Sector: Building Enclosure
Market Overview: The building enclosure, also called building envelope, is the outer structure of a building, which separates the interior of the building from the outdoors. It keeps moisture, winds, and pests out, while keeping conditioned (heated/cooled) air in. It also is key to allowing sunlight in.
For an exterior wall, the enclosure typically includes all building components from the interior surface of the wall (drywall/gypsum wallboard) outward to the exterior surface/façade of the building, including windows and doors. Similarly, for a roof the enclosure typically includes all building components from the interior surface of the ceiling (drywall/gypsum wallboard) outward to the roof membrane, asphalt roofing, or roof shingles. For foundations, building components extend from the interior surface of the foundation wall and floor/concrete slab outward to the foundation insulation and soil.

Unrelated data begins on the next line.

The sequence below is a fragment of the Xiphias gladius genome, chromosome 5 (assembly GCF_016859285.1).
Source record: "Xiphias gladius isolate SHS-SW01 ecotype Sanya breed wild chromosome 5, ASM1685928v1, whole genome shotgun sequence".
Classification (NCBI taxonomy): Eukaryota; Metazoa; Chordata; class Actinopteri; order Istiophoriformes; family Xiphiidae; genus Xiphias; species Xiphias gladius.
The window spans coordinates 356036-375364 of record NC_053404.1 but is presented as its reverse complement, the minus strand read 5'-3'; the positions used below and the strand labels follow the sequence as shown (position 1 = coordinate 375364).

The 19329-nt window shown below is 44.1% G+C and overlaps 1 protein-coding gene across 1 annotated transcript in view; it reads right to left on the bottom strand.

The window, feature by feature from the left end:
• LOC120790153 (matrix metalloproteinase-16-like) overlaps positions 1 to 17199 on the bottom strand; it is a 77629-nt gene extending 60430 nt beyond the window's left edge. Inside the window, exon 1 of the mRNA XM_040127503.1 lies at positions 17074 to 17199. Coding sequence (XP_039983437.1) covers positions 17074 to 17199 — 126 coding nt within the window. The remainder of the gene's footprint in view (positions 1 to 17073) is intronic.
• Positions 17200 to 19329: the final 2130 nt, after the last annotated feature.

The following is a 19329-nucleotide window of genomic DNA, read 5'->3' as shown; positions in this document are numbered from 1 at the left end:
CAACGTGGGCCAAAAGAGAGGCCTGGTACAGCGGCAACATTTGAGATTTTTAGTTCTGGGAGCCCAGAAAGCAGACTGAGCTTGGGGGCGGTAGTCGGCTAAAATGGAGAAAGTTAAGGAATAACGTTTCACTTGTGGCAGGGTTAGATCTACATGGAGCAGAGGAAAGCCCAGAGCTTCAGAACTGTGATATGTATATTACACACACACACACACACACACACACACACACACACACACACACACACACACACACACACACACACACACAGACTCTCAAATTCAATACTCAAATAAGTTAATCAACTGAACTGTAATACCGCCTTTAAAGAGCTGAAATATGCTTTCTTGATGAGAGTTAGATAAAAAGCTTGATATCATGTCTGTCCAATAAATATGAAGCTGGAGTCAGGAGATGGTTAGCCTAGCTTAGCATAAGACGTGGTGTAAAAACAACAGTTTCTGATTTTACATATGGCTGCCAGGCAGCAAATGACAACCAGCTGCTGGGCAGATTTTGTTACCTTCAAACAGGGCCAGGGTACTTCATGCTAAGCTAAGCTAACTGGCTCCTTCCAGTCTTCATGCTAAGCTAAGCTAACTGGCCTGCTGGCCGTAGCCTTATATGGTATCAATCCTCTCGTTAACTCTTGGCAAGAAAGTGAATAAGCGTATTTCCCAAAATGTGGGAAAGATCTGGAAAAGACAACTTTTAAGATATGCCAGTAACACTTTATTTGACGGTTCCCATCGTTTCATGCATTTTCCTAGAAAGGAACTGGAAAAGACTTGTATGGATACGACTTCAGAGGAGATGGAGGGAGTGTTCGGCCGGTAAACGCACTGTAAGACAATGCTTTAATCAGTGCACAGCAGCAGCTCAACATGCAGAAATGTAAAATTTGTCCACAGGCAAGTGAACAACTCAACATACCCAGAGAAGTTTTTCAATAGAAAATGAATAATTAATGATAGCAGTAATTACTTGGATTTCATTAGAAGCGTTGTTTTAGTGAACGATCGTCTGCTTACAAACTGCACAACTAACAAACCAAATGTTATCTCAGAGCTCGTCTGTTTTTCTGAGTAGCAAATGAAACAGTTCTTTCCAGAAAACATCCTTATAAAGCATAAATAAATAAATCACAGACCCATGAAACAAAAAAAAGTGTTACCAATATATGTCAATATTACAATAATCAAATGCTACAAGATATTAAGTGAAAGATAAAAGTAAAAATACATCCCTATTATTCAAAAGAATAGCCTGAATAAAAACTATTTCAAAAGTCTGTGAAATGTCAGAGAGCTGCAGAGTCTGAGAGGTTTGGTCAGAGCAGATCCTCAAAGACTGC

The way buildings are constructed varies, but as an example, here are the common building enclosure components of an exterior wall. Starting from the exterior of a building, the outermost layer is the rain-screen/cladding/siding layer, which keeps out most rain or bulk-water from entering the building enclosure. Commonly, some wind-driven water will get past, but it is stopped by the next layers: exterior (board-type) insulation and/or the weather/vapor/air barrier that is attached to the sheathing or concrete-block.
Next is wood or steel wall framing, which supports the sheathing. Facilities manufacturing the components of this framing are vast and not included on BuildingClean.org. The cavities of the framed wall are filled with insulation, and are, finally, topped by drywall/gypsum wallboard to provide the interior surface of the exterior wall. This is the last layer of the building enclosure.
BuildingClean.org has separate sectors on roofing, insulation, joint sealants, and windows, doors and skylights that together with the building enclosure listings represent all the U.S. manufacturing in this important building concept.
It is only relatively recently and with great improvements in technology that have resulted in many cross-over products that the concept of the building enclosure has begun to really drive construction and design. The linkage with occupant health through mold prevention and keeping out pollution and pests has brought even more visibility on the importance of what’s called a “tight” envelope to keep both the structure and its occupants sound.